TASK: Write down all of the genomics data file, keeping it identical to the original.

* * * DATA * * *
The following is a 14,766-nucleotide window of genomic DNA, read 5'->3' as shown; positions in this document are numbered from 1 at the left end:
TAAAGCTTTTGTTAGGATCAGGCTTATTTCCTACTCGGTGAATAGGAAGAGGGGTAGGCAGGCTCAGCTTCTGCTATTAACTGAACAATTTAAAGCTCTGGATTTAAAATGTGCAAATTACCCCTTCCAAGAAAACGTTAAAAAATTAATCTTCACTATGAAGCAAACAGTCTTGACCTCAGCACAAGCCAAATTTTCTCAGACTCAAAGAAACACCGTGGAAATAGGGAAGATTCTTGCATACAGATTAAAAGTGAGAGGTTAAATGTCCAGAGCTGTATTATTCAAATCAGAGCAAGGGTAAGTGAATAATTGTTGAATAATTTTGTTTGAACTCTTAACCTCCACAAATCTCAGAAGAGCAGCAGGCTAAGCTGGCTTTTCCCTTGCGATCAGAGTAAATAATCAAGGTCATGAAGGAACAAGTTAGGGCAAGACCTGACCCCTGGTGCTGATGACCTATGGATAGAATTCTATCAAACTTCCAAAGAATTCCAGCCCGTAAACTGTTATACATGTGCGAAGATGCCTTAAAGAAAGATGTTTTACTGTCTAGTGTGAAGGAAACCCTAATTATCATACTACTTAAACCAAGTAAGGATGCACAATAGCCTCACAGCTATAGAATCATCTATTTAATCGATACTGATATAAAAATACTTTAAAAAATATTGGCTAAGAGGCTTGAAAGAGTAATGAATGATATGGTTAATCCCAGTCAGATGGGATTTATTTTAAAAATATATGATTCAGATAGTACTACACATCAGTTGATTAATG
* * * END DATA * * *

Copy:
The following is a 14,766-nucleotide window of genomic DNA, read 5'->3' as shown; positions in this document are numbered from 1 at the left end:
TAAAGCTTTTGTTAGGATCAGGCTTATTTCCTACTCGGTGAATAGGAAGAGGGGTAGGCAGGCTCAGCTTCTGCTATTAACTGAACAATTTAAAGCTCTGGATTTAAAATGTGCAAATTACCCCTTCCAAGAAAACGTTAAAAAATTAATCTTCACTATGAAGCAAACAGTCTTGACCTCAGCACAAGCCAAATTTTCTCAGACTCAAAGAAACACCGTGGAAATAGGGAAGATTCTTGCATACAGATTAAAAGTGAGAGGTTAAATGTCCAGAGCTGTATTATTCAAATCAGAGCAAGGGTAAGTGAATAATTGTTGAATAATTTTGTTTGAACTCTTAACCTCCACAAATCTCAGAAGAGCAGCAGGCTAAGCTGGCTTTTCCCTTGCGATCAGAGTAAATAATCAAGGTCATGAAGGAACAAGTTAGGGCAAGACCTGACCCCTGGTGCTGATGACCTATGGATAGAATTCTATCAAACTTCCAAAGAATTCCAGCCCGTAAACTGTTATACATGTGCGAAGATGCCTTAAAGAAAGATGTTTTACTGTCTAGTGTGAAGGAAACCCTAATTATCATACTACTTAAACCAAGTAAGGATGCACAATAGCCTCACAGCTATAGAATCATCTATTTAATCGATACTGATATAAAAATACTTTAAAAAATATTGGCTAAGAGGCTTGAAAGAGTAATGAATGATATGGTTAATCCCAGTCAGATGGGATTTATTTTAAAAATATATGATTCAGATAGTACTACACATCAGTTGATTAATG